Originally Posted by Bob Barnes
Good grief, guys--how can a simple question like "what is a good instructor's ski?" turn into a boasting match about your own personal skiing?
Sure, a very skilled skier (which does not, unfortunately, describe a lot of instructors in the first place) can ski pretty much any condition on pretty much any ski. But that makes no difference as far as the original question, does it?The answer to the question is simple. The optimal ski for teaching is the exact same ski, in the same condition, as your student is on. That guarantees the most relevance and the most accessibility of your demos to the student's needs and capabilities.
It's the same reason you don't demonstrate your best, highest-speed ripping carved turns to show a beginner how to make a basic, low-speed turn. Effective demos need to be something the skier could reasonably aspire to, and should look pretty much like what their turns will look like when they get it "right."
That said, "optimal" isn't always possible, or practical. As an instructor, you can't always know where your next lesson is going to take you, or what level skiers you will be working with. Even when you do know--which, as Uncle Louie has described well, you probably will as a new instructor--you cannot know exactly what skis your students will show up on. So a good practical instructor ski is a good, middle-of-the-road ski that is not going to be too far from what you expect your students to be on. I cringe when I see an instructor "teaching" a group of beginners while riding on a pair of monstrously wide, long, reverse camber planks. Skis like that bear very little resemblance to what your students will be on, and your demos--no matter how skillful you may be--will hardly look like their performance. It is very unprofessional.
On the other hand, I often go to lineup with a pair of full race-stock slalom skis. Ironically, at 165cm and with deep sidecut, they are not that different in size or shape from a typical beginner's rental ski. But I can also take a high-level skier into the race course, or work with intermediate skiers on anything. If I have to take them into bumps, crud, or powder, it's my problem, not my students' problem, and I can handle them there just fine. Yes, if I know that I'm going to ski with a particular level student, or in a particular type of terrain, or if I know in advance what skis my students will be on, I'll try to match their skis as closely as I can.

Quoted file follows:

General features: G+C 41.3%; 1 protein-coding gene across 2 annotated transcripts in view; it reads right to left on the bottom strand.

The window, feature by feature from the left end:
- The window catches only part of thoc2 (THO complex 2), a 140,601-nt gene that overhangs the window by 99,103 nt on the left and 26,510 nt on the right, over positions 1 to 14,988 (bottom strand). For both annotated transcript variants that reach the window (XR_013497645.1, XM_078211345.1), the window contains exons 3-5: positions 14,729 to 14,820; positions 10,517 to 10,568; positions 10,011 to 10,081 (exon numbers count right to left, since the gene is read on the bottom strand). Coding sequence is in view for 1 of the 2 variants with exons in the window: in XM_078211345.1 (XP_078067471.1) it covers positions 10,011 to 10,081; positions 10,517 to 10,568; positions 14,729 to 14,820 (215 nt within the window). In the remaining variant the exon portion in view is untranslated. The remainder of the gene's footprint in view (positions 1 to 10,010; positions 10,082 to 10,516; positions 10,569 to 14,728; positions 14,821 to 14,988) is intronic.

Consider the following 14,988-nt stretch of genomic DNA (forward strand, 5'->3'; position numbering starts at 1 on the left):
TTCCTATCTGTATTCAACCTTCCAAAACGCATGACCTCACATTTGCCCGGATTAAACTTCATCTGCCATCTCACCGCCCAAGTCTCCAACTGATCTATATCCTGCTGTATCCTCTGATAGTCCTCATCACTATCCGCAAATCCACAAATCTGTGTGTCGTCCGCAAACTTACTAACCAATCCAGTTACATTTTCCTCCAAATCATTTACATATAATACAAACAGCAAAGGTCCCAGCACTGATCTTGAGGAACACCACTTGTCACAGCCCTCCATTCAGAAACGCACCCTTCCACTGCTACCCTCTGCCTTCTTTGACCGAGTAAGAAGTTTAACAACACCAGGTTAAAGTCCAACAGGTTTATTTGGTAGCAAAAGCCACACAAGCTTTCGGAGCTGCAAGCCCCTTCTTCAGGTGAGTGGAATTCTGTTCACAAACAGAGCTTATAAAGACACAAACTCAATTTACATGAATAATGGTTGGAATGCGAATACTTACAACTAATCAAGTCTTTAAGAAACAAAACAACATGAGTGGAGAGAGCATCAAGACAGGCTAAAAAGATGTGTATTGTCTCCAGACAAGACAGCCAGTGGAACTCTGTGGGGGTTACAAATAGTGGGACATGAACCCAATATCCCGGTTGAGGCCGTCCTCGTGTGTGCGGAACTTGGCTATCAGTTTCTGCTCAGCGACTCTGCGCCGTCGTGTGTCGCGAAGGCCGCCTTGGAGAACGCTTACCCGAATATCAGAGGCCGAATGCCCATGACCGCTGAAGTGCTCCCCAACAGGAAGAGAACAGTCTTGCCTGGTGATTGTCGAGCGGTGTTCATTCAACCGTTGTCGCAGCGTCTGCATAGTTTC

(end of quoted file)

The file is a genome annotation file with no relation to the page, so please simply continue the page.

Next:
But that still doesn't really answer the original question here, does it? I have an extensive selection of skis to choose from, so I can pick with specific purpose. When I'm teaching, I still choose with my students' needs in mind, as much as possible. That is not the situation the original poster has described, however.
Jobsoccer, to answer your question, I would recommend that you own two pairs of skis. One should be basic beginners' learning skis, similar to what most of your students will likely be on. They are not expensive, and you may well be able to buy a used pair from the rental shop. These are your "work skis," and they're ideally suited for what you'll be doing most of the time. They'll get used a lot, and they'll get skied over, walked on, banged up, nicked, chipped and generally abused. The other pair should be a good, all-around, versatile ski that you enjoy skiing on yourself, that you will keep well-tuned and ski for pleasure, but that you probably won't teach on until you teach something other than beginner lessons. That ski will depend on where you ski, and where your personal preferences lie. If you spend a lot of time in the park, you may want a twin-tip. If you lean toward carving turns or racing, it should be a narrower, curvier, high-performance ski. If you ski a lot of powder and off-piste, you'll probably prefer something a little wider and softer. The further you go to any extreme, of course, the more specialized and limited the ski becomes. But this is a ski for you,
not your students, and if you can only pick one, pick the one you want. Enjoy its strengths and live with its limitations until you can supplement it with another pair.
Once you've taught for a while, you'll be able to make your own informed decisions about equipment much better. Enjoy!